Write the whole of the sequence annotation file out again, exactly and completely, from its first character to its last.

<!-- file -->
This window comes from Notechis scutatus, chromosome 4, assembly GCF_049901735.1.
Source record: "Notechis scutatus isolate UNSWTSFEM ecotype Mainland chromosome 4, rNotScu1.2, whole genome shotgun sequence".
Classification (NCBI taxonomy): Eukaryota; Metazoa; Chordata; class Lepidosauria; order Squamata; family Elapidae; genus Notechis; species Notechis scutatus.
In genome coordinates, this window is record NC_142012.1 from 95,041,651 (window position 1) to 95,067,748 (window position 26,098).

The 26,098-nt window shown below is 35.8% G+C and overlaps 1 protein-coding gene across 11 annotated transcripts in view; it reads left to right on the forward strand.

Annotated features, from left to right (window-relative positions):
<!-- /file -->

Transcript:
This window comes from Notechis scutatus, chromosome 4, assembly GCF_049901735.1.
Source record: "Notechis scutatus isolate UNSWTSFEM ecotype Mainland chromosome 4, rNotScu1.2, whole genome shotgun sequence".
Classification (NCBI taxonomy): Eukaryota; Metazoa; Chordata; class Lepidosauria; order Squamata; family Elapidae; genus Notechis; species Notechis scutatus.
In genome coordinates, this window is record NC_142012.1 from 95,041,651 (window position 1) to 95,067,748 (window position 26,098).

The 26,098-nt window shown below is 35.8% G+C and overlaps 1 protein-coding gene across 11 annotated transcripts in view; it reads left to right on the forward strand.

Annotated features, from left to right (window-relative positions):